Initially envisioned by Nolumbeka Project President Joe Graveline and Native American flutemaker and musician Barry Higgins, The People's Harvest took place at Scheutzen Verein in Gill, MA in the fall of 2005 and 2006. A celebration of the Native American/American Indian culture that once flourished on the banks of the Connecticut River and its tributaries, the Peoples Harvest in 2005 marked the first time in 328 years that the members of different tribes gathered in peace on a portion of what was once a sacred peace village.
It was here, for centuries before the land was taken by European colonists, that the People of Pocumtuc, Mohawk, Nipmuc, Narragansett and and other tribes of the Northeast gathered in mid-September each year. Setting aside their tribal rivalries and issues, they fished and harvested and shared in a celebration of the bountiful blessings of Mother Earth. "Known as a place of peace and harmony and welcome" according to Narragansett Senior Deputy Tribal Historic Preservation Officer Doug Harris, this village is believed to have been one of the oldest--if not the oldest--continuously occupied site in New England.
The Peoples Harvest was brought about by the efforts of many people. In the fall of 2004, a core group consisting of Graveline, Higgins, Cris Carl, Diane Clancy, Howard Clark, Diane Dix, Susan Elkins, Pamela Kelly, Loren Kramer, Dorothy McIver, began the work which led to a one day event in 2005. Building on that experience and enlisting the support of local businesses, individual and corporate donors, an even more successful two day event was held in 2006 which led to a $4000 profit that was donated to the Friends of Wissatinnewag. More than 60 volunteers contributed to the events assisting with advertising and a myriad of logistical tasks, helping to erect and break down tents and booths, working the gates, managing traffic.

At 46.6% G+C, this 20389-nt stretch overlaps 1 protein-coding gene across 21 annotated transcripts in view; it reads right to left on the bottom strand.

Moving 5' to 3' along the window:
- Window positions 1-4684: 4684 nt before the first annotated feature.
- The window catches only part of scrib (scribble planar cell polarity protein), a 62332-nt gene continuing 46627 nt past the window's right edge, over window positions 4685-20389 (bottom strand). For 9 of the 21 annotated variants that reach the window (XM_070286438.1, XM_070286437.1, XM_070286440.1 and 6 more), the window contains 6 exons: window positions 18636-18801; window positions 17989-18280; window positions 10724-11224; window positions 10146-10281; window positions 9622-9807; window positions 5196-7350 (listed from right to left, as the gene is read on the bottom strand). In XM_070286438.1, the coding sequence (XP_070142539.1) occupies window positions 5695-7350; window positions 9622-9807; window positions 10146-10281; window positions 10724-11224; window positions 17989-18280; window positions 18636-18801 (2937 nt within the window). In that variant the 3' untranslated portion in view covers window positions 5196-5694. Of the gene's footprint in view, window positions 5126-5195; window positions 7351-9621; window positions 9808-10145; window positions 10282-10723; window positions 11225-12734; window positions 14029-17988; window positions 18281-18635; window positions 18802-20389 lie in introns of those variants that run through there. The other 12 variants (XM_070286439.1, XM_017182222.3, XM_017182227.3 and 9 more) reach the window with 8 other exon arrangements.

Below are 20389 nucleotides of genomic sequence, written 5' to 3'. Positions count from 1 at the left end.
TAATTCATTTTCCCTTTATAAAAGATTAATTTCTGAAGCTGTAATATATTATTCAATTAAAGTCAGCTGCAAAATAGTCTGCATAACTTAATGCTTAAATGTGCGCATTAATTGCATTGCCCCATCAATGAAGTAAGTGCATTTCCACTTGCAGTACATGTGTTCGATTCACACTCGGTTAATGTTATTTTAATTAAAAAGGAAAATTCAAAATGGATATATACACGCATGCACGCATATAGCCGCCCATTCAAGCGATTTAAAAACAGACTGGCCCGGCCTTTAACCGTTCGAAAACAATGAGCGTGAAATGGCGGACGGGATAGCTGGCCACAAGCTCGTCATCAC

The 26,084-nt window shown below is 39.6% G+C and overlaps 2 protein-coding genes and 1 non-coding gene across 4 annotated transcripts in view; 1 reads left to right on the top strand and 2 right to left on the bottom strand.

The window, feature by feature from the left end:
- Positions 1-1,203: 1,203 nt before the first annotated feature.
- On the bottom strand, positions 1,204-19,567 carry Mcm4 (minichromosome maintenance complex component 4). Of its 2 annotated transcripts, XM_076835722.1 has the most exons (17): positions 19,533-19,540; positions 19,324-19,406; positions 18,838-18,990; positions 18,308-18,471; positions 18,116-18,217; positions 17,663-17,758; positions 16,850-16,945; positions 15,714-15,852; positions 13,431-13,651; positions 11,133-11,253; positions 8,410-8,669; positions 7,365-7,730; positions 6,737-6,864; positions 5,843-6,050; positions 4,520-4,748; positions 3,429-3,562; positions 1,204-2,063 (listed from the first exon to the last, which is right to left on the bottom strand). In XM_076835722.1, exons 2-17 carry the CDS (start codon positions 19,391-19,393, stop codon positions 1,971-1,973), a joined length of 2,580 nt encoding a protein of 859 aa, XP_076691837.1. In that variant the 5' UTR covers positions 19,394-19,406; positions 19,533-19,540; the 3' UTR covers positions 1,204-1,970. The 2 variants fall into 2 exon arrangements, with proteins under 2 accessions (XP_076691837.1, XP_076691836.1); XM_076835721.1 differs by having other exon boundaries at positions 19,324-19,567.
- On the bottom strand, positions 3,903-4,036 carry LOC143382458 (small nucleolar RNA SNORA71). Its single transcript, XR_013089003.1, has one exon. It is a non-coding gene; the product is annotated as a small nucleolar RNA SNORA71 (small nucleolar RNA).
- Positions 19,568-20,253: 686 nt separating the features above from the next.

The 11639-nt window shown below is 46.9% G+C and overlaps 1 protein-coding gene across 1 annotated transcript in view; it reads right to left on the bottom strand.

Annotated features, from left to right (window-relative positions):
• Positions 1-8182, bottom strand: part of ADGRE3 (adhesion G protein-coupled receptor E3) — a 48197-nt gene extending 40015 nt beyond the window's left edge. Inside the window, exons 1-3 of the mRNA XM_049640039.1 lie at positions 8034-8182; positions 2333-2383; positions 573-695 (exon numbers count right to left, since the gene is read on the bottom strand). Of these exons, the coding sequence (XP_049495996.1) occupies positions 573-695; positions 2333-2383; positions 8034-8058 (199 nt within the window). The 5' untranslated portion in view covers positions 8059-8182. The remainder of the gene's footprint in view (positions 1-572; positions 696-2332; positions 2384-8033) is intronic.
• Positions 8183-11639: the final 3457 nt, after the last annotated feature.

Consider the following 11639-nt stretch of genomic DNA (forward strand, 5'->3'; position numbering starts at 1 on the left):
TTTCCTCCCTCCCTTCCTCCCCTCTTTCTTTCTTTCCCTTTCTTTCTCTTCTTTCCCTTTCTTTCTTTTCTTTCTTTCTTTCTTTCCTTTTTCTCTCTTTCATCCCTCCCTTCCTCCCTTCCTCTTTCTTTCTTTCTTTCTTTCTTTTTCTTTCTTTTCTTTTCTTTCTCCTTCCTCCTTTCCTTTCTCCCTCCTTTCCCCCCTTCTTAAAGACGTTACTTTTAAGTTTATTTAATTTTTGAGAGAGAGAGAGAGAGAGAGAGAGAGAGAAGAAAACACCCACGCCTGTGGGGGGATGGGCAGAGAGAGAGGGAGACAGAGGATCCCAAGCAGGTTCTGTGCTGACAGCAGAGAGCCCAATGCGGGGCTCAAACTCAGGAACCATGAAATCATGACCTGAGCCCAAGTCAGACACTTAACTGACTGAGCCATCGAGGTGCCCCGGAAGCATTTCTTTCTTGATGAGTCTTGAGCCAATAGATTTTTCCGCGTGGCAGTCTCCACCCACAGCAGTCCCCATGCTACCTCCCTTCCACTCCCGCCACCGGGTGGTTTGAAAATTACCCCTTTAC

The People's Harvest drew together tribal elders; nationally known Native American musicians including Joseph Firecrow, Hawk Henries, Tom Obomsawin, and Barry Higgins; Native artisans whose crafts included sculpture, jewelry, baskets, quill and bead work, carved masks, paintings, wall art, clay pots, and more; live eagle and raptor demonstrations; Storytellers, traditional dancers and drummers; re-enactors in traditional clothing; educators and anthropologists; and an American Indian food concession whose offerings included Johnny cakes, a corn and mussel plate, and succotash.
The two events were widely attended and received extensive coverage in the local media. It is our hope that the Nolumbeka Project can help gather together the people and resources to continue the People's Harvest in the future. If you are interested in assisting, please contact us.